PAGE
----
Do You Want To Be Great At This?

Are you afraid to be great? For some of us, it's scary, for others it's too hard. But whatever the reason, the irony is that being great at your job makes your life easier. So whatever it takes to accomplish this stature has to be worth it, no?

Phil Jackson, who rode the Chicago Bulls and Michael Jordan to six championships, would tell his championship-caliber team, "You can't control the outcome of the game, you can only control your effort."

Zen-like and true, but he may have left out one key word -- "concentrated" effort. Let's see Michael Jordan drain a three with a BlackBerry in his hand. I wonder how effective Dennis Rodman would have been securing rebounds while reading emails. Could Scotty Pippin drive to the hoop while talking hands-free on his cell phone?

Effort is the only thing we can control. It feels like we are giving it our all, but we may not be winning any championships because the concentration of our effort has been greatly diluted. We don't read anymore, we glance. We don't complete tasks; we jump from one to the other. We don't engage those we speak to with 100% of our attention, like we used to before all of this communication in its various forms seeped into our daily lives.



This communication collision taking place on our screens and in our hands is robbing us of the concentrated effort required to be great at our jobs. One step that would aid in improving your concentrated effort is dropping your friends (personal and business) and family from any weekday communication by getting a second phone and/or handheld device and only giving that new contact data to clients. This move, as dramatic as it reads, will work wonders, creating more time to allocate to purely business-centric tasks. And for those new to this game or those who don't mind a reminder, here are a few tasks you should be accomplishing on a daily basis if you sell media.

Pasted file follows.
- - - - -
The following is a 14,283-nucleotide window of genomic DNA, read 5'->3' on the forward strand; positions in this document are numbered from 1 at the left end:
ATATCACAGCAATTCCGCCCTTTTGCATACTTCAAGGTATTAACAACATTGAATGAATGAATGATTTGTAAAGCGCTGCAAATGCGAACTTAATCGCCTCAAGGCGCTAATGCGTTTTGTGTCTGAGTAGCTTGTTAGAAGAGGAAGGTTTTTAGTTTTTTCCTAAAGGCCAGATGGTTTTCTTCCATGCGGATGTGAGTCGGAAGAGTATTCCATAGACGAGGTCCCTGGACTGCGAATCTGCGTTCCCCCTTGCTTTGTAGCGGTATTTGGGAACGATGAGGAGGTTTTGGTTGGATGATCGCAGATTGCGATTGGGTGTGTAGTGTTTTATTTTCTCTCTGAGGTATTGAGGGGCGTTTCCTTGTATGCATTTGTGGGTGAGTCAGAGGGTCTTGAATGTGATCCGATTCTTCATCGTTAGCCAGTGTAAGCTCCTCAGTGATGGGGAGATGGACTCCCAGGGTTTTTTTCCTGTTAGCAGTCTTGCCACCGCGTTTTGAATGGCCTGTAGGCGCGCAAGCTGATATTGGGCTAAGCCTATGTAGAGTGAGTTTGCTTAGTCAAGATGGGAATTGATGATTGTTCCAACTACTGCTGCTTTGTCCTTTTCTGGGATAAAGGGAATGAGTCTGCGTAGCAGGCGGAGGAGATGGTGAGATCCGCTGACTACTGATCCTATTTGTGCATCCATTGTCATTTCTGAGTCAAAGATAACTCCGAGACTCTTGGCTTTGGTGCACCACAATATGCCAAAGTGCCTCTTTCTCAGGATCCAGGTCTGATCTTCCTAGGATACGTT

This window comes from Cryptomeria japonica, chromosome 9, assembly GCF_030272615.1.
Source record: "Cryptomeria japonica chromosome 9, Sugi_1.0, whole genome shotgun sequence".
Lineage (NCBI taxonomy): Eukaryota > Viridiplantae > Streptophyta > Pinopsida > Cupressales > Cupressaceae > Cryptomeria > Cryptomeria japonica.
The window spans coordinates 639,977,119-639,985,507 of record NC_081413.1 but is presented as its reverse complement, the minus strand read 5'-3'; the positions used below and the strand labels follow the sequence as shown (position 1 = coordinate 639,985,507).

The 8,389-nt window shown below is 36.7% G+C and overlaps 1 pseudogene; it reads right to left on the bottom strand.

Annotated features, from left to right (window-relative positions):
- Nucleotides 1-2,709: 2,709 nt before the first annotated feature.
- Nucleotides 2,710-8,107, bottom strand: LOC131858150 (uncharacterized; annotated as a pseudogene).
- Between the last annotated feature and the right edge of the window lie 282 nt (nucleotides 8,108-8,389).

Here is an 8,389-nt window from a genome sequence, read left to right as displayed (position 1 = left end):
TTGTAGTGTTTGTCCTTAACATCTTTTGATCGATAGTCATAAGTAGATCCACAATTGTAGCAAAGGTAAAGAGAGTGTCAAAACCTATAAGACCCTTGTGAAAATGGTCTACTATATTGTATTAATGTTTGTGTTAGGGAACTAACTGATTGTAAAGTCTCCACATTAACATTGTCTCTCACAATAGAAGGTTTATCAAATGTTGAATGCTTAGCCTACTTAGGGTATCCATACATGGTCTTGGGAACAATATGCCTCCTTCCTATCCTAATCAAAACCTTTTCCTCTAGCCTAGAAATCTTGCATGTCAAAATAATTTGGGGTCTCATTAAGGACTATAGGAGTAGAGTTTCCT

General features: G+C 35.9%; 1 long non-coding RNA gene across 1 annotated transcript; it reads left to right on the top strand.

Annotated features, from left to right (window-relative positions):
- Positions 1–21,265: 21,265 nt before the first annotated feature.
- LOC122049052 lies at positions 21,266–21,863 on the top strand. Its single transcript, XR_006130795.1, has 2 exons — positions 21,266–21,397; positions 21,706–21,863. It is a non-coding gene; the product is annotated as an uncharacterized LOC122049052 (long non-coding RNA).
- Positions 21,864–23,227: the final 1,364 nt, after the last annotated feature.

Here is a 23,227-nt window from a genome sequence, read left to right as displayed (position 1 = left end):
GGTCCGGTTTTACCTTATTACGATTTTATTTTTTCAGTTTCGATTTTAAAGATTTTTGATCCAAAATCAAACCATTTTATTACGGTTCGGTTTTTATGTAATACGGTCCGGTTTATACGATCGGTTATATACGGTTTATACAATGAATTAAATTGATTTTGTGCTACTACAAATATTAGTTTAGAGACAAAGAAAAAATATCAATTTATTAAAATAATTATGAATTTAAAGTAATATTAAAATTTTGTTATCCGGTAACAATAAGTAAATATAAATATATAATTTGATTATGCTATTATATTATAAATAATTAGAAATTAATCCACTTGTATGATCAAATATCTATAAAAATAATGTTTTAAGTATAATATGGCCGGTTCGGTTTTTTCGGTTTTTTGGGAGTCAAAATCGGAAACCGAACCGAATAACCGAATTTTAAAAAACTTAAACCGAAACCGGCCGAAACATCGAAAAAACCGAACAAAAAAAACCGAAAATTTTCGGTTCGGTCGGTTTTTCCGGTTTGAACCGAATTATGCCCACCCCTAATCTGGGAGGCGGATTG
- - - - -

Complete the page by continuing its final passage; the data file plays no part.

1. Update your account contacts daily. Every day, you should be hunting and gathering more names of people who influence the accounts you call on. I would add copywriters to the list -- no one calls on them, and they create the communications you are trying to land. Make your additions to at least three accounts a day and by the end of the week, you will have a much larger pool to swim in.

2. Physically visit an ad agency every day. Leaving the office is so important. It keeps you in a sales groove. On the days you don't have a scheduled meeting, drop off a note, your magazine, or a print-out of a story from your Web site -- anything that is both relevant and meaningful for a person you are trying to meet or influence. Your effort will be recognized, and you will invariably bump into other buyers you need to know better.

3. Read with a purpose. Read your property (both online and offline) as if you wrote it, along with that of your biggest competitor. Dig in and read again like you used to before everything got so fast and furious. Key facts and points of differentiation will become much more evident when you commit to reading like you mean it -- which will, in turn, make it easier for you to be great at developing that essential connection between your property and the communication goals of a potential client.

This is not a game, it's your livelihood -- and it's not a question of improving your efforts, it's a question of doing so faster than those you compete with. Incorporate these three tasks into your daily routine and see how great you feel about the job you are doing. Others will take notice of your effort.

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